In addition to equipment issues, fuel supply was another significant contributor to plant outages, as Appalachian region gas well production plunged nearly 30 percent. Gas pipeline operators notified PJM of various issues in their systems that constrained the transport of gas to power plants, including frozen production wells and outages at compressor stations, which normally keep the gas moving within the pipelines.
PJM had to urge households within its footprint to conserve energy, and luckily, those households didn’t experience widespread outages despite all the power plant failures. The operator nevertheless appropriately described the underperformance as “unacceptable,” and has preliminarily estimated it will levy $1 billion to $2 billion in penalties against power plant owners.
The Midcontinent Independent System Operator (MISO): A large grid operator in the middle of the country, MISO, also reported that it didn’t suffer customer outages, but it very easily could have not been the case given the performance of the fossil-fueled power fleet. During the storm, MISO experienced a troubling amount of power plant outages, which reached 50,000 megawatts (MW) on Christmas Eve. That’s equivalent to more than a third of the capacity that should have been available.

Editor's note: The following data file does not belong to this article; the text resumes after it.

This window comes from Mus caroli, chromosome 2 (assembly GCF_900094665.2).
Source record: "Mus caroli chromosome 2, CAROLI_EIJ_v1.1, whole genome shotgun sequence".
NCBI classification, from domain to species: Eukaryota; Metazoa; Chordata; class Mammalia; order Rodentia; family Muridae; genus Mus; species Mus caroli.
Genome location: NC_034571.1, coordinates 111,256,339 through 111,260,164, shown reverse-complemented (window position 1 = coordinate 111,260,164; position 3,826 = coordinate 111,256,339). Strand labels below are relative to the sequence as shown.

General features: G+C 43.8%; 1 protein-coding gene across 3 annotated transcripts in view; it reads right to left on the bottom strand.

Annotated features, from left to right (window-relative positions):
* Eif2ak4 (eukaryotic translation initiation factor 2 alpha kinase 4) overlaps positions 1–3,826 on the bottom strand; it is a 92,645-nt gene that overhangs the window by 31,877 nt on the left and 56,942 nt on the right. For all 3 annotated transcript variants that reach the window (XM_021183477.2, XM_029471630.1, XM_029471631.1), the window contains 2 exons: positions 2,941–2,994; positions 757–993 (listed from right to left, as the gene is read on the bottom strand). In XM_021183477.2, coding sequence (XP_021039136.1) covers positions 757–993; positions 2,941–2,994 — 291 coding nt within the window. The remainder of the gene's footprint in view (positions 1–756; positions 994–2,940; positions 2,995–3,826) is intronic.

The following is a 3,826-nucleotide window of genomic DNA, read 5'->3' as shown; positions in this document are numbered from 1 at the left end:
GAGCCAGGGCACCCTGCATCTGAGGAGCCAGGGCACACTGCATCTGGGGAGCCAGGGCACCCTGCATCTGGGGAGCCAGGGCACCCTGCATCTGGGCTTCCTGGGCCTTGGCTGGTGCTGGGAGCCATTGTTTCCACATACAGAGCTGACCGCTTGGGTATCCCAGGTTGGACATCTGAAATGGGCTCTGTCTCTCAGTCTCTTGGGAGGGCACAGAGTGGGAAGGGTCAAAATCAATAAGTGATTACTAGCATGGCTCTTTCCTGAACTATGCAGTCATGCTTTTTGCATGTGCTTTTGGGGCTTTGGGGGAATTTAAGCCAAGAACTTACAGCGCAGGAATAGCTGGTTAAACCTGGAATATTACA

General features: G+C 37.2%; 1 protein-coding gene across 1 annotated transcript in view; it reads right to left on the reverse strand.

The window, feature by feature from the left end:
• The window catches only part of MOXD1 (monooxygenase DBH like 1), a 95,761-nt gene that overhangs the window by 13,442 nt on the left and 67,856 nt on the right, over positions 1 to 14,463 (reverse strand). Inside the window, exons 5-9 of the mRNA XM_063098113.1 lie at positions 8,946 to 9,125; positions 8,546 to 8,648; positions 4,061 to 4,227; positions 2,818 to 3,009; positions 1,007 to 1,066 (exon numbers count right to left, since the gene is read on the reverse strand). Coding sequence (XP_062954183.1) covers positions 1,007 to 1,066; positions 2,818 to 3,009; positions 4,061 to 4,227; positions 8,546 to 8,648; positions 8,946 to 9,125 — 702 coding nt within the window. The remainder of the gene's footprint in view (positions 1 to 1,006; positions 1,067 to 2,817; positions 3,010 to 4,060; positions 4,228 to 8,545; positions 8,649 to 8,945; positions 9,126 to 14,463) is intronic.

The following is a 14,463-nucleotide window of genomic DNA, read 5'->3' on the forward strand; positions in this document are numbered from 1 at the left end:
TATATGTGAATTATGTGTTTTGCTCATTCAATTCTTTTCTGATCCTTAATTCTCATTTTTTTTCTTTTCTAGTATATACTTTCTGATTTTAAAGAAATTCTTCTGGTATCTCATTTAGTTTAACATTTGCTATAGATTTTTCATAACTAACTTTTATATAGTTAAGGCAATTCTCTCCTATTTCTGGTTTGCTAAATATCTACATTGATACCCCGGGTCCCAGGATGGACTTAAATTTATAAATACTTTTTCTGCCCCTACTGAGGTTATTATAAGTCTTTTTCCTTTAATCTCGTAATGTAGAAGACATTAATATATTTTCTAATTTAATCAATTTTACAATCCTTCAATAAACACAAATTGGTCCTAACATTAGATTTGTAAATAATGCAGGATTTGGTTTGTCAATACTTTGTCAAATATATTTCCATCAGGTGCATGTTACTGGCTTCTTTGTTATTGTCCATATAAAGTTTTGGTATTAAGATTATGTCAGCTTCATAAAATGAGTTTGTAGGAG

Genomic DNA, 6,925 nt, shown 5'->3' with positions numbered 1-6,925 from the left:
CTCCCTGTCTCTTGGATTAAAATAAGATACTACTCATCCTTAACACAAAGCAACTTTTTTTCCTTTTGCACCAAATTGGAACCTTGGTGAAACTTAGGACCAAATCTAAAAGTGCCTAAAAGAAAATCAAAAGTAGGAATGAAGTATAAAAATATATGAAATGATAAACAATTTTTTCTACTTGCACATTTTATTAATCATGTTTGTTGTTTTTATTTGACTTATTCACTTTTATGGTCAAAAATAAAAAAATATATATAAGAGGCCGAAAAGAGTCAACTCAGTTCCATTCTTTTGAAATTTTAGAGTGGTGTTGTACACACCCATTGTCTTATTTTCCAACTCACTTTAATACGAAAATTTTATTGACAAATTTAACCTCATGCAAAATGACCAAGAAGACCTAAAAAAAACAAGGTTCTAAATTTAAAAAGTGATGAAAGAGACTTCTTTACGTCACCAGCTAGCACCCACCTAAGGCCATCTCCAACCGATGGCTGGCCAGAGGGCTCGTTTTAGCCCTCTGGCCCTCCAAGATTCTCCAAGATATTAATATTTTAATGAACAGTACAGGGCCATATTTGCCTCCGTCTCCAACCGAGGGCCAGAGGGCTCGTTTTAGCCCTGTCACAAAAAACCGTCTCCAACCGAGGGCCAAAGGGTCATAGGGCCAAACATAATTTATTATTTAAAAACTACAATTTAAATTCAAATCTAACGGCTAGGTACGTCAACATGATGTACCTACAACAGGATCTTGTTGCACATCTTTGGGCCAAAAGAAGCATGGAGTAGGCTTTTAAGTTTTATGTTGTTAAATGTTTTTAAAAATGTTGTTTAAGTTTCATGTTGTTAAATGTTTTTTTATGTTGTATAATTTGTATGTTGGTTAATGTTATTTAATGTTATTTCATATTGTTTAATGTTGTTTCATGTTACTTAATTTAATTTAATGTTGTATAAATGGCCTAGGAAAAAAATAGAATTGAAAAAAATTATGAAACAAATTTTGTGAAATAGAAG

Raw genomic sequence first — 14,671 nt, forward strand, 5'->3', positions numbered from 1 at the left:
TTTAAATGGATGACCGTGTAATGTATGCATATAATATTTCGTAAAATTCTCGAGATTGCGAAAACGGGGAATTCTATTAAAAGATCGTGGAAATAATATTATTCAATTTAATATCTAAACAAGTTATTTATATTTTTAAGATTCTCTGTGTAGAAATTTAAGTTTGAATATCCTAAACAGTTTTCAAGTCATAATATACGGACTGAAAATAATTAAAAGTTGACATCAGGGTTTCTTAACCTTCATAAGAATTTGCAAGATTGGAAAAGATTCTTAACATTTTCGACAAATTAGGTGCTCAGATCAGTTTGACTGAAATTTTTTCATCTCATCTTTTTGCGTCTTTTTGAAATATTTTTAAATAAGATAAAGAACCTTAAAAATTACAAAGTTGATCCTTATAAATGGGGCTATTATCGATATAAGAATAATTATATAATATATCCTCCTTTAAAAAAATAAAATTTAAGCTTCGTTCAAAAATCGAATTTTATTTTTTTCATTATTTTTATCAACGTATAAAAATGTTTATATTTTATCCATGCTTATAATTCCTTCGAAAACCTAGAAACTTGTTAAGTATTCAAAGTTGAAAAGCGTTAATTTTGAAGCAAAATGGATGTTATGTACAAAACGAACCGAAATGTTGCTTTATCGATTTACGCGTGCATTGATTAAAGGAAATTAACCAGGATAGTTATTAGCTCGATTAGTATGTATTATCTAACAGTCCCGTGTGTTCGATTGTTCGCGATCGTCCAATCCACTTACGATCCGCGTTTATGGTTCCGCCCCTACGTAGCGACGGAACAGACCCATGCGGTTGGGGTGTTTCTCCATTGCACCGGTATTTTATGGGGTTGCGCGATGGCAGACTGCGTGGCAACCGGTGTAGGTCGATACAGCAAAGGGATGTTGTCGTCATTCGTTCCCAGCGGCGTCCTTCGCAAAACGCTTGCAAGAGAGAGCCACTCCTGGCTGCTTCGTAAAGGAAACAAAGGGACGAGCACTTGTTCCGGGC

Of the 50,000 MW in unplanned plant outages, gas made up 44 percent and coal made up another 32 percent. During this time, about 40 percent of the coal fleet and 40 percent of the gas fleet was offline. While MISO said that the availability of gas supply contributed to these unplanned outages, it hasn’t yet provided a breakdown of how many of the outages were due to fuel supply, plant equipment, or other factors in the same way PJM did.